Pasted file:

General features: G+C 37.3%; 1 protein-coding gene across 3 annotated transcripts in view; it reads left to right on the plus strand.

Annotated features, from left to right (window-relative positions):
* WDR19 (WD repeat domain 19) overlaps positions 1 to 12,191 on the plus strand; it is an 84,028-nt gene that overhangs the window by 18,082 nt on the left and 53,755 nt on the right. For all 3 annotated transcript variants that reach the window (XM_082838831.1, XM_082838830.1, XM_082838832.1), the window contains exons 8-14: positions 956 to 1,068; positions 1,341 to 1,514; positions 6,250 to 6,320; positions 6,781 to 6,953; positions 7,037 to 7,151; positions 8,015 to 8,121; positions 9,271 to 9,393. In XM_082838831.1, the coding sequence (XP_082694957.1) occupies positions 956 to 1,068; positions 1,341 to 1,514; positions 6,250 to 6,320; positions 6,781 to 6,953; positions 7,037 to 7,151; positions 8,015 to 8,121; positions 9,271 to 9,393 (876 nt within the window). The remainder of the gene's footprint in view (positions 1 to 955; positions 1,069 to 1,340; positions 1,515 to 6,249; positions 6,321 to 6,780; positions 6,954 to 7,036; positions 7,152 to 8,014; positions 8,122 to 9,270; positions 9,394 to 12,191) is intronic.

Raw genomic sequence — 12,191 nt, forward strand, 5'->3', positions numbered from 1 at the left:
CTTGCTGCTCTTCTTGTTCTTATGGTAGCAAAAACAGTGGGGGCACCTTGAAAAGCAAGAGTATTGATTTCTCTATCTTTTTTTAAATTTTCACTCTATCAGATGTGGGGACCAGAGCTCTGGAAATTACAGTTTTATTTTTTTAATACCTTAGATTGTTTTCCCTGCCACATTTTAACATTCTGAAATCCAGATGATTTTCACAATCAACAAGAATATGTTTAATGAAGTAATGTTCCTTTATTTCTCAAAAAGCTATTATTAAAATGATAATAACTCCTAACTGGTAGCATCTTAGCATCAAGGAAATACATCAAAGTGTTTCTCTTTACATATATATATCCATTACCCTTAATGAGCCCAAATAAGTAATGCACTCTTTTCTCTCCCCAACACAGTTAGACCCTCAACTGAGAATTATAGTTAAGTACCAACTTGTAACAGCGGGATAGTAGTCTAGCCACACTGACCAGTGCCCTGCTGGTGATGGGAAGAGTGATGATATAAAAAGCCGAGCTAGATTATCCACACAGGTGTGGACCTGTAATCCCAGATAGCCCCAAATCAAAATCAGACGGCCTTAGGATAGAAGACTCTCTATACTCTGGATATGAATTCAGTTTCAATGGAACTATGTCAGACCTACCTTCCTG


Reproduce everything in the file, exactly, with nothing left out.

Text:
General features: G+C 37.3%; 1 protein-coding gene across 3 annotated transcripts in view; it reads left to right on the plus strand.

Annotated features, from left to right (window-relative positions):
* WDR19 (WD repeat domain 19) overlaps positions 1 to 12,191 on the plus strand; it is an 84,028-nt gene that overhangs the window by 18,082 nt on the left and 53,755 nt on the right. For all 3 annotated transcript variants that reach the window (XM_082838831.1, XM_082838830.1, XM_082838832.1), the window contains exons 8-14: positions 956 to 1,068; positions 1,341 to 1,514; positions 6,250 to 6,320; positions 6,781 to 6,953; positions 7,037 to 7,151; positions 8,015 to 8,121; positions 9,271 to 9,393. In XM_082838831.1, the coding sequence (XP_082694957.1) occupies positions 956 to 1,068; positions 1,341 to 1,514; positions 6,250 to 6,320; positions 6,781 to 6,953; positions 7,037 to 7,151; positions 8,015 to 8,121; positions 9,271 to 9,393 (876 nt within the window). The remainder of the gene's footprint in view (positions 1 to 955; positions 1,069 to 1,340; positions 1,515 to 6,249; positions 6,321 to 6,780; positions 6,954 to 7,036; positions 7,152 to 8,014; positions 8,122 to 9,270; positions 9,394 to 12,191) is intronic.

Raw genomic sequence — 12,191 nt, forward strand, 5'->3', positions numbered from 1 at the left:
CTTGCTGCTCTTCTTGTTCTTATGGTAGCAAAAACAGTGGGGGCACCTTGAAAAGCAAGAGTATTGATTTCTCTATCTTTTTTTAAATTTTCACTCTATCAGATGTGGGGACCAGAGCTCTGGAAATTACAGTTTTATTTTTTTAATACCTTAGATTGTTTTCCCTGCCACATTTTAACATTCTGAAATCCAGATGATTTTCACAATCAACAAGAATATGTTTAATGAAGTAATGTTCCTTTATTTCTCAAAAAGCTATTATTAAAATGATAATAACTCCTAACTGGTAGCATCTTAGCATCAAGGAAATACATCAAAGTGTTTCTCTTTACATATATATATCCATTACCCTTAATGAGCCCAAATAAGTAATGCACTCTTTTCTCTCCCCAACACAGTTAGACCCTCAACTGAGAATTATAGTTAAGTACCAACTTGTAACAGCGGGATAGTAGTCTAGCCACACTGACCAGTGCCCTGCTGGTGATGGGAAGAGTGATGATATAAAAAGCCGAGCTAGATTATCCACACAGGTGTGGACCTGTAATCCCAGATAGCCCCAAATCAAAATCAGACGGCCTTAGGATAGAAGACTCTCTATACTCTGGATATGAATTCAGTTTCAATGGAACTATGTCAGACCTACCTTCCTG